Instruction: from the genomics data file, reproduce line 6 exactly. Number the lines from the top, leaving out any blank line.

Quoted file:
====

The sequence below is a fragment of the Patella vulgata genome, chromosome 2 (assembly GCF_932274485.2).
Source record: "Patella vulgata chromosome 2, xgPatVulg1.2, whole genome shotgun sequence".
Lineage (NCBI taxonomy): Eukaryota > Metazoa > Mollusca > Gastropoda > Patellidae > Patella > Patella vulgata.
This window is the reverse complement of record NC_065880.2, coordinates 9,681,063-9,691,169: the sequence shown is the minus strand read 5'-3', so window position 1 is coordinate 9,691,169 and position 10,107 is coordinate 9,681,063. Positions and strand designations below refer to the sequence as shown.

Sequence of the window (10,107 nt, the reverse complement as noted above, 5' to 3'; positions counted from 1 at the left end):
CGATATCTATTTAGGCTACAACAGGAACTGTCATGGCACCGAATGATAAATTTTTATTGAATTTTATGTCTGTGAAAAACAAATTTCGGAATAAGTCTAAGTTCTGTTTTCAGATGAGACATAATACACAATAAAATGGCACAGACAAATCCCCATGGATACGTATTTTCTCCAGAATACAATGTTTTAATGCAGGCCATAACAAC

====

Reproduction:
CGATATCTATTTAGGCTACAACAGGAACTGTCATGGCACCGAATGATAAATTTTTATTGAATTTTATGTCTGTGAAAAACAAATTTCGGAATAAGTCTAAGTTCTGTTTTCAGATGAGACATAATACACAATAAAATGGCACAGACAAATCCCCATGGATACGTATTTTCTCCAGAATACAATGTTTTAATGCAGGCCATAACAAC